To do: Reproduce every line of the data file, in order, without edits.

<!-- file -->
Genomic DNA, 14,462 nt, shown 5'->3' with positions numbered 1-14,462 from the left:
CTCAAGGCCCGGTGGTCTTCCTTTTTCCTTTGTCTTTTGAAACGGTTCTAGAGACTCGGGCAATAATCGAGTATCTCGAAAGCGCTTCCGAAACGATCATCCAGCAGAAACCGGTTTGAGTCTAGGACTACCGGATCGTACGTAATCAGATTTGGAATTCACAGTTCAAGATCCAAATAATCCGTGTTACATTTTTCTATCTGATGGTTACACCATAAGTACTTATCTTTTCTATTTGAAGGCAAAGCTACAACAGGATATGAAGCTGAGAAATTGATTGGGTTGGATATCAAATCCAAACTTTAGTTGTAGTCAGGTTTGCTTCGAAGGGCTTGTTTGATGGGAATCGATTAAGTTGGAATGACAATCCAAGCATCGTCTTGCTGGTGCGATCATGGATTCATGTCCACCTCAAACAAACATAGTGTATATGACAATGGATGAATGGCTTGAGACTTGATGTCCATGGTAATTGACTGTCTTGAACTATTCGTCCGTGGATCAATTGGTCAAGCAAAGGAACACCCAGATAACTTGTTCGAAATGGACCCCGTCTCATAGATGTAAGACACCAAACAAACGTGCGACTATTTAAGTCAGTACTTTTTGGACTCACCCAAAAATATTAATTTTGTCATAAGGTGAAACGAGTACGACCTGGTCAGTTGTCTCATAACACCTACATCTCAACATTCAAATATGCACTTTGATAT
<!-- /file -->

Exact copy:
Genomic DNA, 14,462 nt, shown 5'->3' with positions numbered 1-14,462 from the left:
CTCAAGGCCCGGTGGTCTTCCTTTTTCCTTTGTCTTTTGAAACGGTTCTAGAGACTCGGGCAATAATCGAGTATCTCGAAAGCGCTTCCGAAACGATCATCCAGCAGAAACCGGTTTGAGTCTAGGACTACCGGATCGTACGTAATCAGATTTGGAATTCACAGTTCAAGATCCAAATAATCCGTGTTACATTTTTCTATCTGATGGTTACACCATAAGTACTTATCTTTTCTATTTGAAGGCAAAGCTACAACAGGATATGAAGCTGAGAAATTGATTGGGTTGGATATCAAATCCAAACTTTAGTTGTAGTCAGGTTTGCTTCGAAGGGCTTGTTTGATGGGAATCGATTAAGTTGGAATGACAATCCAAGCATCGTCTTGCTGGTGCGATCATGGATTCATGTCCACCTCAAACAAACATAGTGTATATGACAATGGATGAATGGCTTGAGACTTGATGTCCATGGTAATTGACTGTCTTGAACTATTCGTCCGTGGATCAATTGGTCAAGCAAAGGAACACCCAGATAACTTGTTCGAAATGGACCCCGTCTCATAGATGTAAGACACCAAACAAACGTGCGACTATTTAAGTCAGTACTTTTTGGACTCACCCAAAAATATTAATTTTGTCATAAGGTGAAACGAGTACGACCTGGTCAGTTGTCTCATAACACCTACATCTCAACATTCAAATATGCACTTTGATAT